Sunday, December 14, 2014

In An Instant



Decorating the mantel with vintage ornaments. The wreath is made from different sized PVC pipes glued to plywood. My lovely wife has a keen eye for these unique treasures! Most find their way into her booth at Tru-Finds Treasures, but she often saves the best for home. via Instagram

Saturday, December 13, 2014

In An Instant



I'm very thankful that Target has free Wi-Fi and chairs inside a Starbucks. It's not the same as sitting on the couch in flannel pants, watching Netflix, but as close as I can get on this evening of Christmas shopping. via Instagram

Monday, December 8, 2014

Simple Mobi Organizer

Whenever more equipment is added, storage and charging become issues. One teacher at my school has found ways to incorporate multiple input devices with the interactive whiteboard. These Mobis are not flat and don't stack easily.

I love her creative solution: re-purpose a vertical folder holder! As you can see, space is saved on the desk and each can be charged easily. No expensive carts or cabinets, just a simple reuse of items on hand.

Sunday, December 7, 2014

What Are The Odds? Teaching With Farkle

Using simple games to teach computer science can both enhance and ruin a game.

At our school's staff Christmas party we played the game Farkle. It was a fun ice breaker that brought out the competitive nature of some teachers. In fact, every family received their own game to take home.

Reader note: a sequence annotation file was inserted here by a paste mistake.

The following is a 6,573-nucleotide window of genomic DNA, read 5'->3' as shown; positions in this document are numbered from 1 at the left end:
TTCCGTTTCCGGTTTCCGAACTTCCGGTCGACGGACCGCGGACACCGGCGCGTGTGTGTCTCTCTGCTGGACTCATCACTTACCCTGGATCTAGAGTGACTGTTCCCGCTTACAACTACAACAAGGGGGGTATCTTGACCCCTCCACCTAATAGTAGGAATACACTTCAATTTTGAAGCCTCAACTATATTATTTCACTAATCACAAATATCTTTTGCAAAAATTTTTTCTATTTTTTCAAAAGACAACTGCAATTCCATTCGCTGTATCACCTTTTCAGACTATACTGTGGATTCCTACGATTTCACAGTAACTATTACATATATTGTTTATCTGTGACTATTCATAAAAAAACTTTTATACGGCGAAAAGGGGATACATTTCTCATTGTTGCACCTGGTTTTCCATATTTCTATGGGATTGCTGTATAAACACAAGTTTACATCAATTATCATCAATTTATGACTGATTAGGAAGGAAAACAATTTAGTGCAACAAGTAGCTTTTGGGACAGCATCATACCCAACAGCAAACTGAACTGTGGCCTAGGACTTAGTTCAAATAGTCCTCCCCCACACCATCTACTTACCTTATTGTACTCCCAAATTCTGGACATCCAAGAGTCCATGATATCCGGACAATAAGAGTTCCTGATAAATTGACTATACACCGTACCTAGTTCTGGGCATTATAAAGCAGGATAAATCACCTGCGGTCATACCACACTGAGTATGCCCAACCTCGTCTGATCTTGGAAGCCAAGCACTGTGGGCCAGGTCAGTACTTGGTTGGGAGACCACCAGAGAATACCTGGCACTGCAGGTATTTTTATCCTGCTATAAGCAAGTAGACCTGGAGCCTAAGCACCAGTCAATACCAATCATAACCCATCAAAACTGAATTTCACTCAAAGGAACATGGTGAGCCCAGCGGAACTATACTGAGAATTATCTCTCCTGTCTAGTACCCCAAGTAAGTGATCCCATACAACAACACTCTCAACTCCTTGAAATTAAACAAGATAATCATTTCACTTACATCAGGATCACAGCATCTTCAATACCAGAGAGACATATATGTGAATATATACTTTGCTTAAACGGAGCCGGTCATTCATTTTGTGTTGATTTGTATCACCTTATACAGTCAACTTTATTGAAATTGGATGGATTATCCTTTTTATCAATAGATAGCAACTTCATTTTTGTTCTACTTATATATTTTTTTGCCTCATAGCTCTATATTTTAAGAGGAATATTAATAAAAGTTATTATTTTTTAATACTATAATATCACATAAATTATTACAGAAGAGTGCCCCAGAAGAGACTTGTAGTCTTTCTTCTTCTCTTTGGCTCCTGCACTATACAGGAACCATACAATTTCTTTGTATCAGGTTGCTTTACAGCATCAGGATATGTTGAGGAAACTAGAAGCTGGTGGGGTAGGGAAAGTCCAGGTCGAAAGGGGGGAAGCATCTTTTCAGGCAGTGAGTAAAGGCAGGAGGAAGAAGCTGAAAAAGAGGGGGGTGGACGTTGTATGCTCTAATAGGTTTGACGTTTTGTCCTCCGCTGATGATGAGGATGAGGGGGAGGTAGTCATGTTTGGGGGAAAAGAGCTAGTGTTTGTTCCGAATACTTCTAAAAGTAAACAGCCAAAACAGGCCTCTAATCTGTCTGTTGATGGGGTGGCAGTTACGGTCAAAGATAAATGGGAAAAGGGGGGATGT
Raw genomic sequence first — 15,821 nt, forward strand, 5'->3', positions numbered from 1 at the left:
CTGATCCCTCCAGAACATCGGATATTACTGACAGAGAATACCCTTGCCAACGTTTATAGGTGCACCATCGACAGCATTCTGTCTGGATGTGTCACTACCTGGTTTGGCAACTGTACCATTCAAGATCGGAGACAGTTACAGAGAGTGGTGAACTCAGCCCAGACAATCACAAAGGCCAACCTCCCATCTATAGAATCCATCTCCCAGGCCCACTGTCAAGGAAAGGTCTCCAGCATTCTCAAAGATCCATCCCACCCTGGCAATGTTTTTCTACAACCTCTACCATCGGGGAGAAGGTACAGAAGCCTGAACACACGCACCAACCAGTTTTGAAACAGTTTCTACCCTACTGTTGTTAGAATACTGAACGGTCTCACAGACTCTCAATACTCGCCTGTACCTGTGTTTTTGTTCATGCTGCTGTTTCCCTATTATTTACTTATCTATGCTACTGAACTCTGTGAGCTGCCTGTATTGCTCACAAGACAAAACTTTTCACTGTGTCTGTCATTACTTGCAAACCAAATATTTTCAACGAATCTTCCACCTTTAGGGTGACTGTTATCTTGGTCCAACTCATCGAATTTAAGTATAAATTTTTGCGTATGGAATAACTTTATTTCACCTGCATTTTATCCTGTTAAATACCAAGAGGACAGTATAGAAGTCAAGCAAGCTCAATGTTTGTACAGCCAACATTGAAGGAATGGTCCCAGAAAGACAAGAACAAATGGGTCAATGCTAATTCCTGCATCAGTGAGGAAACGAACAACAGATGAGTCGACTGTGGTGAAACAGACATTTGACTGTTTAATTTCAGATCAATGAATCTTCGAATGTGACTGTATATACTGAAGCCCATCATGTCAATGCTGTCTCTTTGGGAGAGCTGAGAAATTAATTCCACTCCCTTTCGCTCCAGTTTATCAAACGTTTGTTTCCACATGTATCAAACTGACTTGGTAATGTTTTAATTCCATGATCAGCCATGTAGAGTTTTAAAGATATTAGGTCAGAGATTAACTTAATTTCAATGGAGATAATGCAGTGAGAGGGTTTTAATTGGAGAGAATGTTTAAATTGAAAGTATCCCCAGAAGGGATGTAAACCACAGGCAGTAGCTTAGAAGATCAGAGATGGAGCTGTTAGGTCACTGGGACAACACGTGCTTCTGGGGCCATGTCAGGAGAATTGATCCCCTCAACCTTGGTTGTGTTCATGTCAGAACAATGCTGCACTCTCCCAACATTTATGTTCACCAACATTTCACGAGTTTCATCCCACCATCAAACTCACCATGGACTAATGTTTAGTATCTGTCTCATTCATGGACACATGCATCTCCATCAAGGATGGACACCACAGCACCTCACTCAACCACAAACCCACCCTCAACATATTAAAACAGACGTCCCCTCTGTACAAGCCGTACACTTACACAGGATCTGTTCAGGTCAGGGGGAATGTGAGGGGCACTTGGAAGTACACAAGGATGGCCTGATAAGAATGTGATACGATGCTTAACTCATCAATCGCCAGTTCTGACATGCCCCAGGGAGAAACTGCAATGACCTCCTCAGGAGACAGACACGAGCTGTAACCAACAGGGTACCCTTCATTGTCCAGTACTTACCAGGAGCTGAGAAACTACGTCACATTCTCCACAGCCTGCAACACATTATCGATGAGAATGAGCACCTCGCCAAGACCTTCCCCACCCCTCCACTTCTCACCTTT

Since this is CS Ed week, that got me thinking about how this simple game could teach basic math skills. The basic premise of the game is to accumulate points by rolling specific numbers or combinations.

Players may roll until they "farkle" which is failing to roll a 1 or 5. That leads easily to a question of odds. What are my chances to farkle given the number of dice rolling?

I suggest letting students play the game for a few minutes to understand the basic rules and game play structure. Then pose the big question. Depending on students math abilities, this part may need more guidance, or they could look the information up online. What we learn is that it's a fairly safe risk (or low probability) a player will farkle as long as they roll three or more dice. Two dice will not farkle a majority of the time and one die is almost asking to loose points.

That was the math part, now comes the computer science aspect. Mathematical odds are all well and good but do they help us win the game? Have three people play the game, each with an established cutoff point. For example, one player never rolls less than three dice, another less than two and the third player always rolls one die. A fourth student then tracks the results. The goal of tracking is to determine which strategy is better in the long run. Students should determine the kind of data needed, collect it, then analyze the results. Did the experiment confirm their hypothesis?

Of course, very few of us play games with an unalterable game plan. Which leads to the third aspect: game theory. After reducing the game to its mathematical probabilities, it can seem rather boring with all the fun sucked out of it. So in this final stage, students become aware of how others impact their decision to role or not. Every choice is a risk versus rewards decision. That's where players get their thrills and where opponents try to sway others off their game plan.